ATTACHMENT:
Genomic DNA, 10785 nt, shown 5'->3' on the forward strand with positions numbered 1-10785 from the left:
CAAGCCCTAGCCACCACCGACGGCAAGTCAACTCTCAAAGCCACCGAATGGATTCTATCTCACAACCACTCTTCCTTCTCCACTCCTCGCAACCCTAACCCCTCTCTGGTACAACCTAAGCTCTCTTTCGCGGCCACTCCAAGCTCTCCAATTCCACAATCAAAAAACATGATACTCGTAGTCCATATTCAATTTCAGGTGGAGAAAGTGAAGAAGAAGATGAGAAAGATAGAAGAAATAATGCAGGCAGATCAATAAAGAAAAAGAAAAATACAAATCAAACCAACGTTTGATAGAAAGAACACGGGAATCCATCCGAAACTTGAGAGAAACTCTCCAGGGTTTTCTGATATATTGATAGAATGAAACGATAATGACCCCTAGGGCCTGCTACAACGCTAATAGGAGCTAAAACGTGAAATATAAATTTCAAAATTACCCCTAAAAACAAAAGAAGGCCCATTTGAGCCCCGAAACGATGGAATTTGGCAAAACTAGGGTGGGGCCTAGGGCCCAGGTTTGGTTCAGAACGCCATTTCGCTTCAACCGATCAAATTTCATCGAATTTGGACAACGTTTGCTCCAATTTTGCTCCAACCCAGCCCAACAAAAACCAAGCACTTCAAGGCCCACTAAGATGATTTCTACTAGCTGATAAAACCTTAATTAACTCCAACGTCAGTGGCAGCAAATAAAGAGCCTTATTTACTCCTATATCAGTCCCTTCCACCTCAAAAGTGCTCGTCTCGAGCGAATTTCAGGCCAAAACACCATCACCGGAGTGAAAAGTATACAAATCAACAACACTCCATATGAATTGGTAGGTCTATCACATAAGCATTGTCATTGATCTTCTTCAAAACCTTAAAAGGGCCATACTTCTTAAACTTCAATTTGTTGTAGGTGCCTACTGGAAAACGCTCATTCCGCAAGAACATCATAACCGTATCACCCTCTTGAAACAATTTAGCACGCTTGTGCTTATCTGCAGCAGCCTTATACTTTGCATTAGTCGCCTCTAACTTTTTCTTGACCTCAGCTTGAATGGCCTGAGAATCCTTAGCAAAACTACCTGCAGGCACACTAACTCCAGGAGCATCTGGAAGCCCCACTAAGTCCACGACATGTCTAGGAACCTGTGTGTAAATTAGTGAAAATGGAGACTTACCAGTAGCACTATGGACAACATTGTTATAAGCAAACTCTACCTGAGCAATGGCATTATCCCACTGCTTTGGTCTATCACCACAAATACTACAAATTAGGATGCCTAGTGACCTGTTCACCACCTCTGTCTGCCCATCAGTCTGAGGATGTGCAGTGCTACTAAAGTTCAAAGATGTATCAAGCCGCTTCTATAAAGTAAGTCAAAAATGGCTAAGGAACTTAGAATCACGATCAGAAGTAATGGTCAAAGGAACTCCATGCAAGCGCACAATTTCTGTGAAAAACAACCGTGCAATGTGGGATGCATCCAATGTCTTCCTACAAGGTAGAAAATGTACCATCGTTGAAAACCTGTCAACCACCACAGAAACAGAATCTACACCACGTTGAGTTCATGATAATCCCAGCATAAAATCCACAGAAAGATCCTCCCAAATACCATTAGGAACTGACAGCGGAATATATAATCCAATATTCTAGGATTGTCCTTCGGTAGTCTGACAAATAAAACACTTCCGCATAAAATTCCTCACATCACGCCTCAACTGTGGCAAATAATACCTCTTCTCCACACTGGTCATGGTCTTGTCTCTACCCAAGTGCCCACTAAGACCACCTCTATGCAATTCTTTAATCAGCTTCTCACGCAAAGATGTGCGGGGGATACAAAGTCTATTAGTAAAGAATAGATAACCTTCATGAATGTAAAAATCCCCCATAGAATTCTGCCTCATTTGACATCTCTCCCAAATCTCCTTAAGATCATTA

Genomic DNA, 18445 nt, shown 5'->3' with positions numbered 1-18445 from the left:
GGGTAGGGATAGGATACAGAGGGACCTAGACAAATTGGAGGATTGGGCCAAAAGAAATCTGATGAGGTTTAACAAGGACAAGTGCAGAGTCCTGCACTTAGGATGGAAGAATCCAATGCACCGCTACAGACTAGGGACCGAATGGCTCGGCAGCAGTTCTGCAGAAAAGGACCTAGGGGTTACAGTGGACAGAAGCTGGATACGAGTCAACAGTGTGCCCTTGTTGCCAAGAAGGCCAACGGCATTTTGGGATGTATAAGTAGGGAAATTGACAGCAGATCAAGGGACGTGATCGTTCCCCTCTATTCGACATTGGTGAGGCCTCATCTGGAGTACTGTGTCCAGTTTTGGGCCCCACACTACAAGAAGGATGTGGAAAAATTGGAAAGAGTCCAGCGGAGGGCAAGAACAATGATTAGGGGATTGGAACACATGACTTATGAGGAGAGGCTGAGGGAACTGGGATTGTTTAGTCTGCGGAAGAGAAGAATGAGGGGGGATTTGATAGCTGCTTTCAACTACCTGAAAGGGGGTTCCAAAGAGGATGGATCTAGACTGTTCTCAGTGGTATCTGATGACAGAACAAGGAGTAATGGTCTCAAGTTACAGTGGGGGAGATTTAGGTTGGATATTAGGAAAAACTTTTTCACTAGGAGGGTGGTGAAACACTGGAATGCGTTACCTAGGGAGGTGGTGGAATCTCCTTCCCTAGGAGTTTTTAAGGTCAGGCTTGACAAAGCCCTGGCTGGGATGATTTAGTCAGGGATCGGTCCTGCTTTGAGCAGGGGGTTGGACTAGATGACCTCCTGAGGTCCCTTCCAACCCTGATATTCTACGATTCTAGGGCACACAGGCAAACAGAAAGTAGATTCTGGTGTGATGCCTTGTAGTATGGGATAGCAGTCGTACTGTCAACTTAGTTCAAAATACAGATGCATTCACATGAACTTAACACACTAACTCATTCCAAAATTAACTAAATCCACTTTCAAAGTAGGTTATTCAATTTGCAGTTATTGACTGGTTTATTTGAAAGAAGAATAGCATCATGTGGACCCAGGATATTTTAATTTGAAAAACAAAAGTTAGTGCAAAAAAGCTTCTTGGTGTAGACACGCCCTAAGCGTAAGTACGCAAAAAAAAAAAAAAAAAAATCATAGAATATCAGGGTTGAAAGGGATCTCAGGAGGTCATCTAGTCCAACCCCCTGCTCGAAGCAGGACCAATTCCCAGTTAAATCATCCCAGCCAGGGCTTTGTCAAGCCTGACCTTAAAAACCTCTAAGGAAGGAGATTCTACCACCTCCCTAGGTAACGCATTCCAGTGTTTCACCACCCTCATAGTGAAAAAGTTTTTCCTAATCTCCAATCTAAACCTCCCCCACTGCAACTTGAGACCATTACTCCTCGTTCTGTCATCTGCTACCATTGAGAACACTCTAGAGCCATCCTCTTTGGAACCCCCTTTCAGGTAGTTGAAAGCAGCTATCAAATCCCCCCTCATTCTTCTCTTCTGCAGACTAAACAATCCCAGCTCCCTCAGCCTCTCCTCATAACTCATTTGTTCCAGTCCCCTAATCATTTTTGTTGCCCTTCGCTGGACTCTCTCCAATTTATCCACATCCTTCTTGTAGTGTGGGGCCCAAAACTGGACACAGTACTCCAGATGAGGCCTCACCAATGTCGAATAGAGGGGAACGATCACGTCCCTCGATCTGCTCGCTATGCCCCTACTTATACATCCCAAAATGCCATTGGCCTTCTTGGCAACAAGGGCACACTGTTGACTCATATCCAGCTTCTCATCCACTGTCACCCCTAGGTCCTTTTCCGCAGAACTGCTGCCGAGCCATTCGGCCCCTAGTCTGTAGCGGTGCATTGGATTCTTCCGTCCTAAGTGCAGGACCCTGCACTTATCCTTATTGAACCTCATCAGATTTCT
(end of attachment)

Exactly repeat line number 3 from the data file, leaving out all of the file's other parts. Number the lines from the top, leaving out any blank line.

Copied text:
Genomic DNA, 18445 nt, shown 5'->3' with positions numbered 1-18445 from the left: